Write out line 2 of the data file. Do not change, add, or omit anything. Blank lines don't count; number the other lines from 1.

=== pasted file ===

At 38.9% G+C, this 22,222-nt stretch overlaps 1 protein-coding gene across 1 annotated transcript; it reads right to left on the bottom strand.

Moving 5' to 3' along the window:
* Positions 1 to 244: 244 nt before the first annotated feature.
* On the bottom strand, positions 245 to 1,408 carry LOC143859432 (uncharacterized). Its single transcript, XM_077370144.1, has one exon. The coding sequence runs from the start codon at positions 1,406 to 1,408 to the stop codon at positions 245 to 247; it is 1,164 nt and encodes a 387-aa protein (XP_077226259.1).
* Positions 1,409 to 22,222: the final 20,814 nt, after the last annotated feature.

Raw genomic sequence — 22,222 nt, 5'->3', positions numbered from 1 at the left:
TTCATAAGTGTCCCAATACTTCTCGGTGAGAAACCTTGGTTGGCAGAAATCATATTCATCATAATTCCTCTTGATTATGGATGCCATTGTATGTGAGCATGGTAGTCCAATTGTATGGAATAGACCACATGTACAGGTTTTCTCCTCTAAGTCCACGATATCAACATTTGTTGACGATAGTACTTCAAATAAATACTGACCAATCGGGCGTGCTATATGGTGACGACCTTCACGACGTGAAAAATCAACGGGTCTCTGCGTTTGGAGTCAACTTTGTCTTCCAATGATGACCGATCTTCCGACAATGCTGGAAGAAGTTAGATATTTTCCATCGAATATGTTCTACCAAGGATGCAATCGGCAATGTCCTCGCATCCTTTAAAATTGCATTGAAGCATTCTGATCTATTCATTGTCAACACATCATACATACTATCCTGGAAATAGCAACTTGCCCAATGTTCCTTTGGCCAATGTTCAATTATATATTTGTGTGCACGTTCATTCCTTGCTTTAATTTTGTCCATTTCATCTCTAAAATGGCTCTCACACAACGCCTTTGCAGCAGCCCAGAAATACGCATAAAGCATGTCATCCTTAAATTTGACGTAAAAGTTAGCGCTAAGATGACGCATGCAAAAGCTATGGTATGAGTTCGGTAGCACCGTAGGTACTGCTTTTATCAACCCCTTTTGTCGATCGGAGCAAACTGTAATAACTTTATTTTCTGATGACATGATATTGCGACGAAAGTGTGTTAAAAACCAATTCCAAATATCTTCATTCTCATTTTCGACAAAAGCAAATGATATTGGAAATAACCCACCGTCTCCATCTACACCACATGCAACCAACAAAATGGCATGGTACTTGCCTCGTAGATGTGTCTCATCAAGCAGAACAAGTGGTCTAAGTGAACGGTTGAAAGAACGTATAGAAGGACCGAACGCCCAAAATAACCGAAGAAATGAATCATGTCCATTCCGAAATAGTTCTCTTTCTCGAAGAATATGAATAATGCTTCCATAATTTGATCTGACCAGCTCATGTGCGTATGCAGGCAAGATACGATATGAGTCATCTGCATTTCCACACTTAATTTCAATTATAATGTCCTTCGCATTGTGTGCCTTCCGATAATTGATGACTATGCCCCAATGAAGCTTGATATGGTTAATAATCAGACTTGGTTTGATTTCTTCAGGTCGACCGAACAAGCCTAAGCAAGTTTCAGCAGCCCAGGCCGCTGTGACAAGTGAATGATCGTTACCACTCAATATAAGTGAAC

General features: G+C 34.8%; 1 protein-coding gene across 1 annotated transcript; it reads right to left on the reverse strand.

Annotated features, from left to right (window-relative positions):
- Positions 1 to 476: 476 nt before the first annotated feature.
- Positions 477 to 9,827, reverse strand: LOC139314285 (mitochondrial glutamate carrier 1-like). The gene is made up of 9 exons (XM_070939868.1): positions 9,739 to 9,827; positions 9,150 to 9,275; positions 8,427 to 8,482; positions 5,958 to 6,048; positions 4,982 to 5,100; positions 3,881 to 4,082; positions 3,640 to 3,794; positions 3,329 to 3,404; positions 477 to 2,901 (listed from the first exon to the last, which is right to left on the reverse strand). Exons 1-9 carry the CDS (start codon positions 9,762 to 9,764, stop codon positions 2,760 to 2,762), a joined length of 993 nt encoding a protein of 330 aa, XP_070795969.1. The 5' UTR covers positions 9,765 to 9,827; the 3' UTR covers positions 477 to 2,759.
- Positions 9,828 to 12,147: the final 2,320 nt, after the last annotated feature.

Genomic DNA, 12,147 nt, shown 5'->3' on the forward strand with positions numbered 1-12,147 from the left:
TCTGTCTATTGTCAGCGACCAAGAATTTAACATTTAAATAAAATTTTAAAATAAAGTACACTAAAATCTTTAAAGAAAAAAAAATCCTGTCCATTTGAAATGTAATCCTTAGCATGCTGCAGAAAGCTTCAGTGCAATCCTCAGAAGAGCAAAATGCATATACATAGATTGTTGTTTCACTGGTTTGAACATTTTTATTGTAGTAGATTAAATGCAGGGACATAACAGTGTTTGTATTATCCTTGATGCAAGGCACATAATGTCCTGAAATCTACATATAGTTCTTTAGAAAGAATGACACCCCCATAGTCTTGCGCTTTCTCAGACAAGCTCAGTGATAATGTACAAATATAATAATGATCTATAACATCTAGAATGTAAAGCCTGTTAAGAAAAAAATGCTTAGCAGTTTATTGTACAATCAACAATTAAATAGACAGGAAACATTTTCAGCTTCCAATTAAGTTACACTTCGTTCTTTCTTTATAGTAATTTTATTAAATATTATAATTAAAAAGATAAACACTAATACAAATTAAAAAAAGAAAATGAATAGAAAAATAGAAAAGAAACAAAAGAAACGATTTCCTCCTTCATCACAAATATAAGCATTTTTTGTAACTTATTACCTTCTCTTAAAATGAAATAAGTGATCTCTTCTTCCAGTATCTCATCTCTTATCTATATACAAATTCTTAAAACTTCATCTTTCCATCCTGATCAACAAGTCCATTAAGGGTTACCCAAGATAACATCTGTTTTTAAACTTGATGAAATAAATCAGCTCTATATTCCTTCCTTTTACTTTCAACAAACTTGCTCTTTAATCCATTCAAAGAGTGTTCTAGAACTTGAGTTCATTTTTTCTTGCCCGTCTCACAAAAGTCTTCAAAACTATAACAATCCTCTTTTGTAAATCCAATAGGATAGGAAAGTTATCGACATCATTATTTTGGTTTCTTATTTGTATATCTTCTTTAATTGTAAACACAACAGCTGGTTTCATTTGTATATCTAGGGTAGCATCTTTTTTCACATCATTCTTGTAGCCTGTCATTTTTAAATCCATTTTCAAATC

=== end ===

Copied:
Moving 5' to 3' along the window: